You've probably already given your menstrual cycle a lot of thought. When you want to get pregnant, the first and most important questions usually revolve around ovulation. Like so many other processes in the body, the menstrual cycle is controlled hormonally, by the midbrain (hypothalamus) to be precise. From here, hormonal signals are sent to the pituitary gland (hormone-producing gland on the underside of the brain), which stimulates the production of the sex hormones FSH (follicle-stimulating hormone) and LH (luteinising hormone).
With the increased production of FSH, maturation of eggs in the ovaries begins. Each of these eggs is located in a follicle, which is responsible for the production of the female sex hormone (oestrogen). This hormone builds up the lining of the uterus (endometrium) and opens the cervix slightly. It also promotes the production of cervical secretions, which make it easier for sperm to enter the uterine cavity. At some point, the body chooses the largest follicle to continue growing and stops the growth of the others. The largest follicle is called the 'dominant' follicle. This ensures that only one egg will ovulate. However, in some women, two eggs may mature in the natural cycle. This happens more frequently the older the woman. Around 1000 eggs compete to become the dominant follicle each month.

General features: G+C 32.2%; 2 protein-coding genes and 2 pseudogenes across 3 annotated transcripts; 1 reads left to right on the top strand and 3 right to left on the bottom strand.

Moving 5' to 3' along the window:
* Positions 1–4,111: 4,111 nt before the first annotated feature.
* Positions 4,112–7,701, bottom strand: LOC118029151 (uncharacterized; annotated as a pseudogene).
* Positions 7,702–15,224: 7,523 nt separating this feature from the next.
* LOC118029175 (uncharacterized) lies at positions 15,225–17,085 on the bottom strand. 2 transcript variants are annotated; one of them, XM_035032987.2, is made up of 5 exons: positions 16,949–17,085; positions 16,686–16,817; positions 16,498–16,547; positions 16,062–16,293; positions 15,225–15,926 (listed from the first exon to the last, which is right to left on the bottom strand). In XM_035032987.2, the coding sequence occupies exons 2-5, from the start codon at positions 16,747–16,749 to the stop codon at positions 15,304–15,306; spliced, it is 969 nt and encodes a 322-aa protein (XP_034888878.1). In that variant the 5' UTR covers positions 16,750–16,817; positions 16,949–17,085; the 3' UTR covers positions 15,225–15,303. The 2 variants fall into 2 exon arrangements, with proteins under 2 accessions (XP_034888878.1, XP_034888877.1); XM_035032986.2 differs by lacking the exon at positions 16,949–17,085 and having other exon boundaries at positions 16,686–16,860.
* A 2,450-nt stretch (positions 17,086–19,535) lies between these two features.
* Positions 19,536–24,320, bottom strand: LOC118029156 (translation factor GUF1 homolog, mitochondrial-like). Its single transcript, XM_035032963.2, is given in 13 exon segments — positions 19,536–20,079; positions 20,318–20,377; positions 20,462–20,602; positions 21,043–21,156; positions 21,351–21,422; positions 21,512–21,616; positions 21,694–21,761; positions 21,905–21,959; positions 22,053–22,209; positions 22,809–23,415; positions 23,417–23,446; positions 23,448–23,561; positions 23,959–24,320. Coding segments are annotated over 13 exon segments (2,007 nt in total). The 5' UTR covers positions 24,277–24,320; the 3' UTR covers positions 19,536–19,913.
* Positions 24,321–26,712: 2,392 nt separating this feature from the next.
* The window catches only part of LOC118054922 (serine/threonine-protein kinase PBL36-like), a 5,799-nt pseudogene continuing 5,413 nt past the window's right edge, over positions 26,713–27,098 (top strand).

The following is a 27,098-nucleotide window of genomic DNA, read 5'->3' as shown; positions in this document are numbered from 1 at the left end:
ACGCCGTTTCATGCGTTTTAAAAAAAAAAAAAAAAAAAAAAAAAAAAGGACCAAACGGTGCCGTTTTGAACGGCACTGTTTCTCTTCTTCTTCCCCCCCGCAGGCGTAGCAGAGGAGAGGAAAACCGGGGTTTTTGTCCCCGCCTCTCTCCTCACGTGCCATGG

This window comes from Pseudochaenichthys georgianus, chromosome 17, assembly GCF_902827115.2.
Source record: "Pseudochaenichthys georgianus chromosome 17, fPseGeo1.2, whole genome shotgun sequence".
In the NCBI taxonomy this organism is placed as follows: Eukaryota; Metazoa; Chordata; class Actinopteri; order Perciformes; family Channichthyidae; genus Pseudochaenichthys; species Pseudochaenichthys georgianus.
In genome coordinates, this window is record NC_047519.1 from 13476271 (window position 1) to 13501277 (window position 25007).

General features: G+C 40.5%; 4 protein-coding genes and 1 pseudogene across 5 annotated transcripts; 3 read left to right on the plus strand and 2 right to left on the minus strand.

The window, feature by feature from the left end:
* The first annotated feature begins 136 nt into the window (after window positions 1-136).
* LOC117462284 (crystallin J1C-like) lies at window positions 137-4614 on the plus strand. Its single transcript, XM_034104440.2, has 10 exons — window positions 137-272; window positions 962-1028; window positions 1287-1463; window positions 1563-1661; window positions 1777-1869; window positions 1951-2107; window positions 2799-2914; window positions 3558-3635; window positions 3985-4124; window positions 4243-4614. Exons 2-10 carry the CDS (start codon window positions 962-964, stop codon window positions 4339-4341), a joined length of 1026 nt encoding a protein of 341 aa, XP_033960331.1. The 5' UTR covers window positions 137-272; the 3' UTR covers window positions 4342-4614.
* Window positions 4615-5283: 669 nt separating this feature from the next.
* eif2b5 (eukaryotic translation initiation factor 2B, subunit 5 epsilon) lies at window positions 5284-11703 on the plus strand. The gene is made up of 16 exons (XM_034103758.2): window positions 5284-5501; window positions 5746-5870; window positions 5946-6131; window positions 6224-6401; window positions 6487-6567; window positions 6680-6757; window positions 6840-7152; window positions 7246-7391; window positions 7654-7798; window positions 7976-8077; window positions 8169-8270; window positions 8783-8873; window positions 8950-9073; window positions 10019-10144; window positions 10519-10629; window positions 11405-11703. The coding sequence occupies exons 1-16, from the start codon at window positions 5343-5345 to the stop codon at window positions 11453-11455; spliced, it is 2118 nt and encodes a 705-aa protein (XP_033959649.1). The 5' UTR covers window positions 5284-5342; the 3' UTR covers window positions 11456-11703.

In the middle of the menstrual cycle, the egg in the follicle has fully matured and is producing maximum amounts of oestrogen. Due to the increased amount of oestrogen, the pituitary secretes larger amounts of LH. This sex hormone causes the follicle to rupture, allowing the egg to emerge from the ovary, and this is known as ovulation. The remains of the follicle form the corpus luteum, which produces the hormone progesterone. In the event of fertilisation, progesterone helps to maintain pregnancy. The mature eggs are captured by the fallopian tube and transported towards the uterus. The eggs are viable and can be fertilised in about 24 hours.
The egg can be fertilised while it is in the fallopian tube. If a sperm reaches the egg and succeeds in penetrating the embryonic membrane, the egg divides several times before it reaches the uterus. After a further four to five days, the fertilised egg attaches itself to the lining of the uterus. This immediately starts to release the signalling hormone hCG (human chorionic gonadotropin, also known as the pregnancy hormone) to maintain the pregnancy.
If the egg in the fallopian tube is not fertilised, this is detected by the ovary, because the uterine hCG signals are absent. The yellow body formed by the follicular debris perishes after 10-14 days. This means that the progesterone level in the woman's blood falls, and the uterine lining is shed. This marks the beginning of the first day of the new menstrual cycle.
After ovulation, the egg can be fertilised for about 24 hours. Male sperm can survive in the woman's body for 48 hours or more. The optimal time for fertilisation therefore starts two days before ovulation and ends one day after ovulation. Please do not hesitate to contact us if you have any questions on this or any other subject. Our experts will be happy to help you based on your individual situation.